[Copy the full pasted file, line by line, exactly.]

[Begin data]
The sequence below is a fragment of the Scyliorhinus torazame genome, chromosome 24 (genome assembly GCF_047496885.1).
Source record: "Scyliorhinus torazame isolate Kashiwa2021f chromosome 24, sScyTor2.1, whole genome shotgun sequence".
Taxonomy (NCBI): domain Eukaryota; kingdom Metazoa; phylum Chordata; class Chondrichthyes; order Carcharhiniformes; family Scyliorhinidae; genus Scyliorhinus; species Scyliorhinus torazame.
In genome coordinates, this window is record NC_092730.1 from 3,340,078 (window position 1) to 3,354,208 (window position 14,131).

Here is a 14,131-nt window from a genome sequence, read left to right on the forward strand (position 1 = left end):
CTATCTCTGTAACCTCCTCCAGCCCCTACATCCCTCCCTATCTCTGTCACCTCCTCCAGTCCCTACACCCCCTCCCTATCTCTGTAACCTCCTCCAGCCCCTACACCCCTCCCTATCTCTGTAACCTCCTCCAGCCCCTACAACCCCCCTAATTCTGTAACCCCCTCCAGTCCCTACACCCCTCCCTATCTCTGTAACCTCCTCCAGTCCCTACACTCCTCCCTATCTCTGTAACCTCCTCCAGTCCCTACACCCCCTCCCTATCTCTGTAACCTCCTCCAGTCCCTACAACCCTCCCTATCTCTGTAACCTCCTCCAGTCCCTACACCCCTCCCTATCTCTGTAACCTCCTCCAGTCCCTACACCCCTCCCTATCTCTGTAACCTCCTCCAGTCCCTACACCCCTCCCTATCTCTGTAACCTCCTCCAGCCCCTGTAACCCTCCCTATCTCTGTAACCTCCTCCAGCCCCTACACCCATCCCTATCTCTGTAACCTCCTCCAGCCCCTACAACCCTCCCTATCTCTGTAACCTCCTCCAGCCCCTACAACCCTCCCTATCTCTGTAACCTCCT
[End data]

The sequence below is a fragment of the Scyliorhinus torazame genome, chromosome 24 (genome assembly GCF_047496885.1).
Source record: "Scyliorhinus torazame isolate Kashiwa2021f chromosome 24, sScyTor2.1, whole genome shotgun sequence".
Taxonomy (NCBI): domain Eukaryota; kingdom Metazoa; phylum Chordata; class Chondrichthyes; order Carcharhiniformes; family Scyliorhinidae; genus Scyliorhinus; species Scyliorhinus torazame.
In genome coordinates, this window is record NC_092730.1 from 3,340,078 (window position 1) to 3,354,208 (window position 14,131).

Here is a 14,131-nt window from a genome sequence, read left to right on the forward strand (position 1 = left end):
CTATCTCTGTAACCTCCTCCAGCCCCTACATCCCTCCCTATCTCTGTCACCTCCTCCAGTCCCTACACCCCCTCCCTATCTCTGTAACCTCCTCCAGCCCCTACACCCCTCCCTATCTCTGTAACCTCCTCCAGCCCCTACAACCCCCCTAATTCTGTAACCCCCTCCAGTCCCTACACCCCTCCCTATCTCTGTAACCTCCTCCAGTCCCTACACTCCTCCCTATCTCTGTAACCTCCTCCAGTCCCTACACCCCCTCCCTATCTCTGTAACCTCCTCCAGTCCCTACAACCCTCCCTATCTCTGTAACCTCCTCCAGTCCCTACACCCCTCCCTATCTCTGTAACCTCCTCCAGTCCCTACACCCCTCCCTATCTCTGTAACCTCCTCCAGTCCCTACACCCCTCCCTATCTCTGTAACCTCCTCCAGCCCCTGTAACCCTCCCTATCTCTGTAACCTCCTCCAGCCCCTACACCCATCCCTATCTCTGTAACCTCCTCCAGCCCCTACAACCCTCCCTATCTCTGTAACCTCCTCCAGCCCCTACAACCCTCCCTATCTCTGTAACCTCCT